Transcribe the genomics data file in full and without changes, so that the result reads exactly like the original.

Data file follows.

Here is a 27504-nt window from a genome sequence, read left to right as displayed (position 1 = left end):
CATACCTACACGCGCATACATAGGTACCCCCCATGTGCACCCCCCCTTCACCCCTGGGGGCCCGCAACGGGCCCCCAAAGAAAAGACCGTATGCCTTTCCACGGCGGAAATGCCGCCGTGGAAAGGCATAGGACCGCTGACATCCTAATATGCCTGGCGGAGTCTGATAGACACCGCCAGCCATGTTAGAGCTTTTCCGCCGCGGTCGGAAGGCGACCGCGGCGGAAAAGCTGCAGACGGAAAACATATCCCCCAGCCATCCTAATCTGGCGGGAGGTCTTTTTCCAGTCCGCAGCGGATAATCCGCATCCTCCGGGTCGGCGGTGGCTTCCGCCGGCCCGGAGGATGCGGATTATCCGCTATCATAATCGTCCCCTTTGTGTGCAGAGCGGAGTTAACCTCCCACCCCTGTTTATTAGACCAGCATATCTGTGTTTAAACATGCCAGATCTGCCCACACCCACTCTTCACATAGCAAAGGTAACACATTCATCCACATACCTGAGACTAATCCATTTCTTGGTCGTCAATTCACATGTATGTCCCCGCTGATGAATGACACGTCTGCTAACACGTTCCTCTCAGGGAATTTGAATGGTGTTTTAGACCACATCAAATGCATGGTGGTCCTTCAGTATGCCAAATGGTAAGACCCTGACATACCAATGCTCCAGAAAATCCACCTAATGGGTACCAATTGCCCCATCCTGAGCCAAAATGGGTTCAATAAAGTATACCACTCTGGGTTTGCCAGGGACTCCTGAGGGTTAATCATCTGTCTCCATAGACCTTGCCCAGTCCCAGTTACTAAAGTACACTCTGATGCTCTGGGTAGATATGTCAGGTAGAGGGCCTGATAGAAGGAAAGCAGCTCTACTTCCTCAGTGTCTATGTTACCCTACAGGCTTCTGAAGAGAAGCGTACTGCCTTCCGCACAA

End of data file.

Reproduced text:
Here is a 27504-nt window from a genome sequence, read left to right as displayed (position 1 = left end):
CATACCTACACGCGCATACATAGGTACCCCCCATGTGCACCCCCCCTTCACCCCTGGGGGCCCGCAACGGGCCCCCAAAGAAAAGACCGTATGCCTTTCCACGGCGGAAATGCCGCCGTGGAAAGGCATAGGACCGCTGACATCCTAATATGCCTGGCGGAGTCTGATAGACACCGCCAGCCATGTTAGAGCTTTTCCGCCGCGGTCGGAAGGCGACCGCGGCGGAAAAGCTGCAGACGGAAAACATATCCCCCAGCCATCCTAATCTGGCGGGAGGTCTTTTTCCAGTCCGCAGCGGATAATCCGCATCCTCCGGGTCGGCGGTGGCTTCCGCCGGCCCGGAGGATGCGGATTATCCGCTATCATAATCGTCCCCTTTGTGTGCAGAGCGGAGTTAACCTCCCACCCCTGTTTATTAGACCAGCATATCTGTGTTTAAACATGCCAGATCTGCCCACACCCACTCTTCACATAGCAAAGGTAACACATTCATCCACATACCTGAGACTAATCCATTTCTTGGTCGTCAATTCACATGTATGTCCCCGCTGATGAATGACACGTCTGCTAACACGTTCCTCTCAGGGAATTTGAATGGTGTTTTAGACCACATCAAATGCATGGTGGTCCTTCAGTATGCCAAATGGTAAGACCCTGACATACCAATGCTCCAGAAAATCCACCTAATGGGTACCAATTGCCCCATCCTGAGCCAAAATGGGTTCAATAAAGTATACCACTCTGGGTTTGCCAGGGACTCCTGAGGGTTAATCATCTGTCTCCATAGACCTTGCCCAGTCCCAGTTACTAAAGTACACTCTGATGCTCTGGGTAGATATGTCAGGTAGAGGGCCTGATAGAAGGAAAGCAGCTCTACTTCCTCAGTGTCTATGTTACCCTACAGGCTTCTGAAGAGAAGCGTACTGCCTTCCGCACAA